Don’t Be Fooled by the Hogweed

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Provided by Prince William County

Maybe you’ve heard of Queen Anne’s Lace, Common Elderberry or Winged Sumac. But have you heard of Giant Hogweed? While these are all plants, and they all look similar to each other, one is considered dangerous and should be avoided.

Giant Hogweed plants have shown up to the north, west and south of Prince William County. So far, though, the poisonous species hasn’t been found locally in the county, said Paige Thacker with the Prince William Virginia Cooperative Extension (VCE).

Giant Hogweeds, which can top 15 feet with blooms that can spread up to two and a half feet across, has clear, watery, poisonous sap that can severely burn and blister skin, or cause blindness if it comes in contact with the eyes. Further, the sap is photosensitizing, which means it reacts with sunlight to become even more potent, according to Thacker. Therefore, the plant should never be touched.

The plant has been found in Alexandria, as well as Clarke, Arlington, Fauquier and Spotsylvania counties. It’s important to note that most of the plants that have been found were planted and have not propagated to new locations, Thacker said. “What we’ve seen is plants that were put there and they stayed onsite; and there aren’t any other Hogweed plants around it, as far as we’ve heard. We haven’t found it in a situation where it spread by seed.”

The Hogweed plantings that have been found so far were sold as other things that look like Hogweed, Thacker said. “The planting in Fauquier they just found, as well as the one in Alexandria, were mistaken plants. They were bought as one of the lookalikes. They thought it was something called Angelica, which is a common lookalike, but not nearly as big.”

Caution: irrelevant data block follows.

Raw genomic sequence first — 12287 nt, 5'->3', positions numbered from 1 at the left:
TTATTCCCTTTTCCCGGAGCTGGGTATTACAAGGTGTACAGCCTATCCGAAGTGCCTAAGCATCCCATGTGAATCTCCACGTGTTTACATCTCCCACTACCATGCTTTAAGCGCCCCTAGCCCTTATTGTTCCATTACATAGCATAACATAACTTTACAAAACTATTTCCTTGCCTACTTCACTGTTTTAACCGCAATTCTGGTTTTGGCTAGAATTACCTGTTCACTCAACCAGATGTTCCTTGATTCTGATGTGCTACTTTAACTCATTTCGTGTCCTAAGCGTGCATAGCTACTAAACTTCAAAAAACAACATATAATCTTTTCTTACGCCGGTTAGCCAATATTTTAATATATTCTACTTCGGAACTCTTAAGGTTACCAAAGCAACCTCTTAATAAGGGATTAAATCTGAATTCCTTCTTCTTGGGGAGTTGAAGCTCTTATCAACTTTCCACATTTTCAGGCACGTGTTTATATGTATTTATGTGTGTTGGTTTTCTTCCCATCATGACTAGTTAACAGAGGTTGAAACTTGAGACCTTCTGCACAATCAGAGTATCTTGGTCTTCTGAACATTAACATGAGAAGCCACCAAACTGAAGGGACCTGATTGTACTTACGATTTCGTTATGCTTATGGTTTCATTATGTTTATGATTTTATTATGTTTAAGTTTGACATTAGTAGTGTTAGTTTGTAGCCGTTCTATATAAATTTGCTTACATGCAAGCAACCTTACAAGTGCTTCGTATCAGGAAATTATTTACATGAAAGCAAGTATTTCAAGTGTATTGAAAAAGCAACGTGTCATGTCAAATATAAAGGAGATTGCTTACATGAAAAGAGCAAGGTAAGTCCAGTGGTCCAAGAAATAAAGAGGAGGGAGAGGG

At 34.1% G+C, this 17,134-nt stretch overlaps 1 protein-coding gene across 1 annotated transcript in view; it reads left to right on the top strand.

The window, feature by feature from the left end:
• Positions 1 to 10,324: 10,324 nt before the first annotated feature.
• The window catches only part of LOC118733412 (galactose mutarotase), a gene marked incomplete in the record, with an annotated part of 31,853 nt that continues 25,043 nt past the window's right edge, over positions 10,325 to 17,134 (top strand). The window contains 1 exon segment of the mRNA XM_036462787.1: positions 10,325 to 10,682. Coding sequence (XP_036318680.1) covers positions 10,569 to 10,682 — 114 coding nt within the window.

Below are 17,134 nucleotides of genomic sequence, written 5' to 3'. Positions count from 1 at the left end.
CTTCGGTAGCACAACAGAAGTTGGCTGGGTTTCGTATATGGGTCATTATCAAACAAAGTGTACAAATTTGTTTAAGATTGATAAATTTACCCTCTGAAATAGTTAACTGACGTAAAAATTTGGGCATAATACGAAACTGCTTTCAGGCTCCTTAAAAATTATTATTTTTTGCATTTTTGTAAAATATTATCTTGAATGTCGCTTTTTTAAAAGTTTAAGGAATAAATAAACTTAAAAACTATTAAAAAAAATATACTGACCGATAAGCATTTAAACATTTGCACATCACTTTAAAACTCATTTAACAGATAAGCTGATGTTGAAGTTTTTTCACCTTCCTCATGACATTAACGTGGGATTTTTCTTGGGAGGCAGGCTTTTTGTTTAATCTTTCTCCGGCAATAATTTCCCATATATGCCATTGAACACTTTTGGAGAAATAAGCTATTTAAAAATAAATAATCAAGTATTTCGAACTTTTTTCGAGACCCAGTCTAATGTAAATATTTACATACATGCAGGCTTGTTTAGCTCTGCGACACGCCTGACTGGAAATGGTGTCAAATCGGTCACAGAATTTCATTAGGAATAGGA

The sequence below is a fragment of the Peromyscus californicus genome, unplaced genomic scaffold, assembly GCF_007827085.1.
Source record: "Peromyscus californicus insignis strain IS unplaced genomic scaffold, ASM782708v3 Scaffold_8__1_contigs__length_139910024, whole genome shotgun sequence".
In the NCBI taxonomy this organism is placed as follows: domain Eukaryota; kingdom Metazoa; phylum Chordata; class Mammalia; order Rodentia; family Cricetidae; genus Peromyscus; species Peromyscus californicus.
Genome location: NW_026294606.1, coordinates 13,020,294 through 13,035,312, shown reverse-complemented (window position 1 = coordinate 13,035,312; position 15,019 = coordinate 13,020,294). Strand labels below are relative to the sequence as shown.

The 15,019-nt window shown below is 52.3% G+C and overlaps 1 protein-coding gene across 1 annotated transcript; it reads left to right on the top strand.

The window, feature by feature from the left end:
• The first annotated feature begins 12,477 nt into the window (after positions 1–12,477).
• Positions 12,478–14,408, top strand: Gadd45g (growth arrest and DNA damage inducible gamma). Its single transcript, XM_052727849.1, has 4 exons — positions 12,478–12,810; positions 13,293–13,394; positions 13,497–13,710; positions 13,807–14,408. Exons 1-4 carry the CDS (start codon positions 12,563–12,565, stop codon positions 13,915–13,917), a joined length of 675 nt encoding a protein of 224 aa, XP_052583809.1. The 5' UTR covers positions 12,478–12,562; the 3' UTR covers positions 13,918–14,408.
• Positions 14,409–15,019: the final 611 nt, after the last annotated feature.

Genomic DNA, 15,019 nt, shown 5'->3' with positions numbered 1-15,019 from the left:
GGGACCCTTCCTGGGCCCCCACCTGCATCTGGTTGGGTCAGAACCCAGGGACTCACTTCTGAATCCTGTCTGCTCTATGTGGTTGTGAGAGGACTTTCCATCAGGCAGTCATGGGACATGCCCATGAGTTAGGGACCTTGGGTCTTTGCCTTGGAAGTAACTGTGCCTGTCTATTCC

Other Hogweed lookalikes include Cow Parsnip, Queen Anne’s Lace, Poison Hemlock, Common Elderberry, Winged Sumac and Devils Walking Stick.

Thacker said if people find what they think is Giant Hogweed they should leave it alone and call VCE at 703-792-7747. And be cautious of people “finding” and then offering to remove Hogweed from your property for a fee.

“If people find it, or think they have it, they need to call us and we will go out and check out the site,” said Thacker. “If it is Hogweed then we will get in touch with the Department of Agriculture and Consumer Services about eradication. Basically, they shouldn’t try do anything with it. Call us and let the experts handle it.”

The Department of Agricultural and Consumer Services is contracting with trained, expert professionals who are licensed and have the equipment to protect themselves when removing the weed, Thacker said.

 

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